Monday, May 26, 2014

A Tale of Two Heart Patients

In the last month, Haitian Hearts has brought two patients to the United States for heart surgery. Daniel and Princess are both from Port-au-Prince and both have heart problems. There are other similarities in there cases, but also differences.

Daniel is 33 years old. He contracted rheumatic fever, which damaged his heart valve. In 2001, John brought him up and he had valve repair surgery in Peoria. Daniel is a quiet, prayerful man, who imbues those around his with his faith.

Princess is five and a half months old. She was born with a congenital heart defect called AV canal. With this defect, there is a hole between the upper two chambers of the heart and a hole between the lower two chambers of the heart. Despite her impaired health, Princess was a bubbly, smiling baby who charmed all in her path.

About nine months ago, Daniel began calling John, telling him that he was having difficulty breathing. On one of his trips to Haiti, John examined Daniel and sent him for an echocardiogram. His heart repair was failing and he likely needed an artificial valve.

When John was in Haiti in February, Princess's parents brought their daughter to John for examination. With a respiratory rate of 60 a minute and a heart rate of 150 a minute, Princess had been in and out of hospitals during her short life. John prescribed some lasix for her to get rid of fluid and help her breathe.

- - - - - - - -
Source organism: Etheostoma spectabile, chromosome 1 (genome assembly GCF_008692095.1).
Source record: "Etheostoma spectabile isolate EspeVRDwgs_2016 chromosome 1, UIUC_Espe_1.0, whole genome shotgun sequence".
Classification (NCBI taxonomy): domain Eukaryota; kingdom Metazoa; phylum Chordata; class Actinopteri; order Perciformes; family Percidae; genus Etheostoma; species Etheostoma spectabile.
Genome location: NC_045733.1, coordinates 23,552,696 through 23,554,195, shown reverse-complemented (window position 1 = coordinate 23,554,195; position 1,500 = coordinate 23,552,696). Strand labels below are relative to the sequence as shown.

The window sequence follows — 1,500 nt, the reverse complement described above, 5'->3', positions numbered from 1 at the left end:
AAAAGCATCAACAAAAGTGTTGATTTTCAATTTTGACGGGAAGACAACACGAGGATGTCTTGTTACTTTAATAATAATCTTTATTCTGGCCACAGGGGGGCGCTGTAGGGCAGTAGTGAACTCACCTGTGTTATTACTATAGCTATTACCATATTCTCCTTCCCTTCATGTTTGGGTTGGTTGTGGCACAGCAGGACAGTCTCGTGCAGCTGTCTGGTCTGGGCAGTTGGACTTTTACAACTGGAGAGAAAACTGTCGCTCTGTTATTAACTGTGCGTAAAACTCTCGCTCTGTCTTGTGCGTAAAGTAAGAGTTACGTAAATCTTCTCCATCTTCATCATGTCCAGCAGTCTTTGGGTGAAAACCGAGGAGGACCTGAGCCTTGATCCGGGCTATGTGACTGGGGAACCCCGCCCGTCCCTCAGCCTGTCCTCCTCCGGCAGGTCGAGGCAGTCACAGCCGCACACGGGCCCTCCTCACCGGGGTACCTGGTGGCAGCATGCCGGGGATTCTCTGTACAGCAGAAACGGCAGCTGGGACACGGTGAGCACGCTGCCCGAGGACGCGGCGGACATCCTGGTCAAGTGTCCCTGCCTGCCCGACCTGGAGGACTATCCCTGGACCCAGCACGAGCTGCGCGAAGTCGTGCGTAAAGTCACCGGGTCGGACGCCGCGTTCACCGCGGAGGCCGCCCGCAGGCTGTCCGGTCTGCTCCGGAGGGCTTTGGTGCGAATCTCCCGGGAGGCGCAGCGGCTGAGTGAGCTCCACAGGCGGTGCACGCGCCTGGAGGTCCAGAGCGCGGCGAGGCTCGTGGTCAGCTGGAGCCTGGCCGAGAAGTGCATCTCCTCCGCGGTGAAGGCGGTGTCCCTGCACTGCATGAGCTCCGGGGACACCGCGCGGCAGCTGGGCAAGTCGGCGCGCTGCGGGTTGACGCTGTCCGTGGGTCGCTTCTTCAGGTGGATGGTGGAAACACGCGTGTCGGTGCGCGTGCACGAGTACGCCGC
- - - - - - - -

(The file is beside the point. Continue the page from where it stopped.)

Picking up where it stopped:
Back in the States, John searched for hospitals for his two patients. He presented Daniel to multiple hospitals. Daniel was accepted by Swedish Medical Center in Denver. John presented Princess to hospitals in four countries: Israel, the Dominican Republic, Canada, and the United States. She was accepted by Nationwide Children's in Columbus, Ohio.

Daniel flew to Denver in April. He had successful heart surgery and is now in the process of getting the proper amount of blood thinners into his system. Blood likes to clot around artificial surfaces, so Daniel will take blood thinners for the rest of his life.

Princess's heart surgery last week appeared to be successful. But several hours after surgery, her little heart, which during the months of her short life before surgery had to tolerate improper blood flow, gave out and she didn't survive.

Two patients, two different outcomes. We celebrate Daniel's new healthy life, while we grieve precious Princess. It's especially painful and unnatural when babies, who are so new and fresh to this world, die.

Daniel and Princess shared one more similarity.

If Daniel had been prescribed a few pennies worth of penicillin when he contracted strep throat, he wouldn't have gotten rheumatic fever and damaged heart valves. In the developed world, Princess's heart defect could have been diagnosed in utero. She would have had surgery a few weeks after birth, before her heart changed so much to accommodate the unhealthy blood flow.

Both Daniel and Princess were both victims of poverty.